Scholarly metrics are quantitative indicators of the impact or attention of scholarly output. There are metrics for journals (e.g., the famous Impact Factor), single publications like an article or book (e.g., citation count), or authors (e.g., h-index).
Scholarly metrics may inform important decisions, such as promotions or awards by granting agencies, and may be used in library collections decisions.
Metrics are reported for Duke faculty in several locations, including their Elements/Scholars@Duke profiles. Web of Science and Scopus are two tools that also report metrics for articles or authors and are accessible by anyone in the Duke community.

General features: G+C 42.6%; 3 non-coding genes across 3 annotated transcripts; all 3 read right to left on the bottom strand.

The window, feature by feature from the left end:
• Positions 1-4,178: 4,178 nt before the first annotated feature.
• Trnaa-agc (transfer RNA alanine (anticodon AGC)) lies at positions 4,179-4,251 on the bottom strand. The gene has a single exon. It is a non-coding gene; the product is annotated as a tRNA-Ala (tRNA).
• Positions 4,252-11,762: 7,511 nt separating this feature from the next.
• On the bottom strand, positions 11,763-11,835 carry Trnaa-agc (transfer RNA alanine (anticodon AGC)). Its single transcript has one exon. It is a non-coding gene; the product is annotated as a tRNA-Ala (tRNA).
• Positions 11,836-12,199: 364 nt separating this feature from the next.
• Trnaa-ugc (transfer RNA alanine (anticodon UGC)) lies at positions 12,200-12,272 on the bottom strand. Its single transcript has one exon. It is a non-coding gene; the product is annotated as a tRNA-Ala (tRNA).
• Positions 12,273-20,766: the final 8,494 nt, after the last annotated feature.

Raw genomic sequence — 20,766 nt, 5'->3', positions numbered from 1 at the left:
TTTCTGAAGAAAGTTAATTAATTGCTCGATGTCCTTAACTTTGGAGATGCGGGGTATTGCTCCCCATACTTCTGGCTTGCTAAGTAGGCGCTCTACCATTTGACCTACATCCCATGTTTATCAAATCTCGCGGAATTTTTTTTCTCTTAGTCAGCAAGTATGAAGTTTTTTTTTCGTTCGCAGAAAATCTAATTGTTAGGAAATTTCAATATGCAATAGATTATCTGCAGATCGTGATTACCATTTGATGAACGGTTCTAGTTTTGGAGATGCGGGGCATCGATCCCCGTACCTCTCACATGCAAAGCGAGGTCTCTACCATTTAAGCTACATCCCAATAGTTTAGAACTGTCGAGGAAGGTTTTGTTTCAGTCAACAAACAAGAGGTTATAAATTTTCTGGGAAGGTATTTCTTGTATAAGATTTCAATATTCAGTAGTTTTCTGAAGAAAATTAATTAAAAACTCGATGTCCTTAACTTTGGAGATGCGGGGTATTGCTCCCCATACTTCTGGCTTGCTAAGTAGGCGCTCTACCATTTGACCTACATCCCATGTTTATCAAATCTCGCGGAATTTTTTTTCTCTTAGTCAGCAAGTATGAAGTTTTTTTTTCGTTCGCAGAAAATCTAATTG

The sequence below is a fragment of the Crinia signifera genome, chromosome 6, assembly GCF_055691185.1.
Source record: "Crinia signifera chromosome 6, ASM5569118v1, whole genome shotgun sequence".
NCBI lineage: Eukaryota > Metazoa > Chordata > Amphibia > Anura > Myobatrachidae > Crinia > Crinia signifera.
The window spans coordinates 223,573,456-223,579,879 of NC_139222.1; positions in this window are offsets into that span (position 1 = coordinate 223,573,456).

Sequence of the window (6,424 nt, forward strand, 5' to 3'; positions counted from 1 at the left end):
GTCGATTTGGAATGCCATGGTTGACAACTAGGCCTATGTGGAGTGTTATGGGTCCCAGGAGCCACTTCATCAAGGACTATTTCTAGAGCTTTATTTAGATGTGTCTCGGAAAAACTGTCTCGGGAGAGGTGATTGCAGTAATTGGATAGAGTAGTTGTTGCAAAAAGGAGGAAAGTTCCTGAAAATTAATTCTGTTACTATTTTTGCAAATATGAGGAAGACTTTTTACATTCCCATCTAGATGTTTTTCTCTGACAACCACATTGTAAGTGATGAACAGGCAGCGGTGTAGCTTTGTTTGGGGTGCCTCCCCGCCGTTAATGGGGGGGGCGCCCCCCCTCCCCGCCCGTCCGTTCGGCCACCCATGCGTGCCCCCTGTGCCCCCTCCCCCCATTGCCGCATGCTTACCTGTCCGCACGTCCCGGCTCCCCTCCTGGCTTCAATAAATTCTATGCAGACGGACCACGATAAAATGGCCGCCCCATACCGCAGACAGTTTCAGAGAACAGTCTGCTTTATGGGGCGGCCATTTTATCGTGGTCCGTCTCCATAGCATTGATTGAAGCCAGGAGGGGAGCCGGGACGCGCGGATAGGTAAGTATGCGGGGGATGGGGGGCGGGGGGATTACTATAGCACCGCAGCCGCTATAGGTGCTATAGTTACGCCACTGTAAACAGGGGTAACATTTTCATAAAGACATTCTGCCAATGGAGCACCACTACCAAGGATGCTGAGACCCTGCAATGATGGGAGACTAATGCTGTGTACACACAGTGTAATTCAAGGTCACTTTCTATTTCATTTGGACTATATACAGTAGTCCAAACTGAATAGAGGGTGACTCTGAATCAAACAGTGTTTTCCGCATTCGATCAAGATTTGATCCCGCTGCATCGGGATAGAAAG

In addition to single metrics, there is increasing interest among researchers in managing their online presence or curating their digital identity. This means not only promoting their research, but increasing their visibility as the person behind the research, often using social media.
Loosely defined as how broadly scholarly research is being read, discussed, and used both inside and outside of the academy.
The Duke Medical Center Library has a comprehensive guide to individual author impact available here.
4. Article-level metrics: Instead of attempting to measure journals or individuals, article-level measure the impact of individual articles. PLoS pioneered this approach, and they measure usage (page views, downloads), citations (using Scopus, Web of Science, PMC, etc. data), and social networking mentions.